Monday, August 23, 2010

The Ultimate Fried Chicken

After four months or so of having whole chickens from the farm taking up a sizable portion of the commissary freezer, I finally managed to work my way down to the last one. I had been saving the final bird to try out one recipe and one recipe only: fried chicken. Earlier readers may recall my first homemade fried chicken experience a few months ago - that time involved a store-bought, already-disassembled chicken and my family's house recipe, cooked using a combo of electric frypan and oven. This time, I was determined to butcher the whole chicken myself into 10 pieces, then use a deep-fry only method as outlined by Tyler Florence in his "Ultimate" cookbook. Since I don't have a deep fryer (and even if I did, it probably wouldn't be large enough to hold 10 pieces of chicken), a large stock pot (8 quart, in my case) would serve as a surrogate. This required me to go out and purchase a clip-on candy/deep fry thermometer from Target (it was only about 10 bucks) so I could regulate the frying temperature, which I'd heard is very important as the oil temp fluctuates during cooking.

First up was cutting the chicken. Lucky for me, my ever-trusty Joy of Cooking had detailed instructions and diagrams for butchering the bird - as a result, this part went pretty smoothly (I had purchased a back-up chicken just in case). Most of my pieces, with the exception of one breast, actually looked like I thought they were supposed to. Next, I added a gallon of peanut oil to the stock pot and began heating it up to 350F (you'd be surprised how difficult it was to find a gallon of peanut oil - Large Corporate Grocery had it for $20, Target was out, my local ethnic grocery only had quart bottles, and Wal-Mart had it for about $12). This step took a lot longer than I had anticipated, about 40 minutes on medium-high in total. While waiting, I had time to prep the herbs/garlic, marinate the chicken in lemon juice, and coat the chicken pieces in flour, egg, olive oil. When the oil was finally ready, into the bubbling cauldron went the chicken, and down went my fry temperature (to about 290F, to be exact). My recipe told me to maintain the oil at 350F, but try as I might, I couldn't get it back up above 320F for the duration of the cooking (I now understand why people use electric fryers for this). Given my track record with undercooked chicken, I left it in there for an extra 5 minutes just to be safe.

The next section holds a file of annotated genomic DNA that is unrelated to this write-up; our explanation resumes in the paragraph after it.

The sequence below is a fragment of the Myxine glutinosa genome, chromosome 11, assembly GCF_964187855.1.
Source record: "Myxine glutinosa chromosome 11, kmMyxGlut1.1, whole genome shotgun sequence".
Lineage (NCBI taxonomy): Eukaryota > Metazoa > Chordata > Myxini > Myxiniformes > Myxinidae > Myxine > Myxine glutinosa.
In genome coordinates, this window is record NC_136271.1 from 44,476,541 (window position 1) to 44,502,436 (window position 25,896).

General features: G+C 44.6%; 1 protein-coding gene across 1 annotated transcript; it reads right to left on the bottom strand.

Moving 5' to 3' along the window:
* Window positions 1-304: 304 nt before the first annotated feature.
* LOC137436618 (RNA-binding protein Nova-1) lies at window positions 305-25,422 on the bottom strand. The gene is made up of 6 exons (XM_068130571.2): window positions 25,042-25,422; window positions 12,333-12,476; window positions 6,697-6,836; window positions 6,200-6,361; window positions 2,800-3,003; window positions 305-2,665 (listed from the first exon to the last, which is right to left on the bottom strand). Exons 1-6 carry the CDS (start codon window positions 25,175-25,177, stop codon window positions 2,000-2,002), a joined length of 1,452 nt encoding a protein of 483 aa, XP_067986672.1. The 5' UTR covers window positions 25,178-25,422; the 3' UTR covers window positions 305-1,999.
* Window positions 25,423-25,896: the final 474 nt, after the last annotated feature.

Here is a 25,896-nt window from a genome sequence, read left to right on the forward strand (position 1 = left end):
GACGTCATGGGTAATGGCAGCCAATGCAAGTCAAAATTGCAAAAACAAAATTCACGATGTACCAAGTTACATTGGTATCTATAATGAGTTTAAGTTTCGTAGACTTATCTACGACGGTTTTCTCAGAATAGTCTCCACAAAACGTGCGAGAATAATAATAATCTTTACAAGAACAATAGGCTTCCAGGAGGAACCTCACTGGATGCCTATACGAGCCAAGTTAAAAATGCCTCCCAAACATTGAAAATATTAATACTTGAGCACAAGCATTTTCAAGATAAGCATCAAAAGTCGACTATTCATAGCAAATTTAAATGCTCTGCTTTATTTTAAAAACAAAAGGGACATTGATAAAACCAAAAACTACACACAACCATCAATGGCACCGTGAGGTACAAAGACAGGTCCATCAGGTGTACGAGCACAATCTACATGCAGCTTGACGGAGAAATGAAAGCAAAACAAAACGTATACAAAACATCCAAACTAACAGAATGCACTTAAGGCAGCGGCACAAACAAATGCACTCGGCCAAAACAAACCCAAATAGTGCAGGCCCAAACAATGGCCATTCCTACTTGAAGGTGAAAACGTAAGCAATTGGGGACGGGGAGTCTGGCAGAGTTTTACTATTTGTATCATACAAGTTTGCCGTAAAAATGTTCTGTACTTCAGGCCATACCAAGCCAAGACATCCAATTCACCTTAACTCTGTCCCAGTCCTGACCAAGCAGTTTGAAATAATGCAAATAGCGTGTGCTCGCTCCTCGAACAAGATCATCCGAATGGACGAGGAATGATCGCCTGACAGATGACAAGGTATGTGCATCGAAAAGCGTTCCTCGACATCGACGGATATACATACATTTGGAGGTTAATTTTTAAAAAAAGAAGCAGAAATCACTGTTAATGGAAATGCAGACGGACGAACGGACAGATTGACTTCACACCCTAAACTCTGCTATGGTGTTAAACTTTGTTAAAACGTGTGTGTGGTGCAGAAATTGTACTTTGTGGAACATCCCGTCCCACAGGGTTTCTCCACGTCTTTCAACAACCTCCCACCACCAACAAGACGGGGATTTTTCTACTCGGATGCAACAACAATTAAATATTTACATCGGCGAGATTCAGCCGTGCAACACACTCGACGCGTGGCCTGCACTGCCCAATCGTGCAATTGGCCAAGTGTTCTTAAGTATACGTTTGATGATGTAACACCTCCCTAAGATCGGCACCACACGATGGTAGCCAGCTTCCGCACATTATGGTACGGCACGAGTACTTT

All in all, despite my temperature issues, the end result was pretty good. Mrs. Hackknife declared this fried chicken recipe superior to the first one (shhh....don't tell my dad) and even Hackknifette managed to gobble down some chicken pieces (as usual, Hackknife Jr. poignantly declined). After some on-line sleuthing, I determined that the peanut oil could be re-used a few times instead of just dumping it down the drain, so I made good use of my gravy separator to filter the solids out of the oil and put it back in the jug for next time (this ended up being a little messy w/o a funnel - I'll have to look for a cheap one at the giant convent garage sale down the street in a few weeks).

1 comment:

  1. I love my Cool Daddy Fryer..... It wont hold all 10 pieces of a chicken but you can do a couple of pieces at a time. What I like is that you can store the oil in the fryer rather than pouring it back into some other container.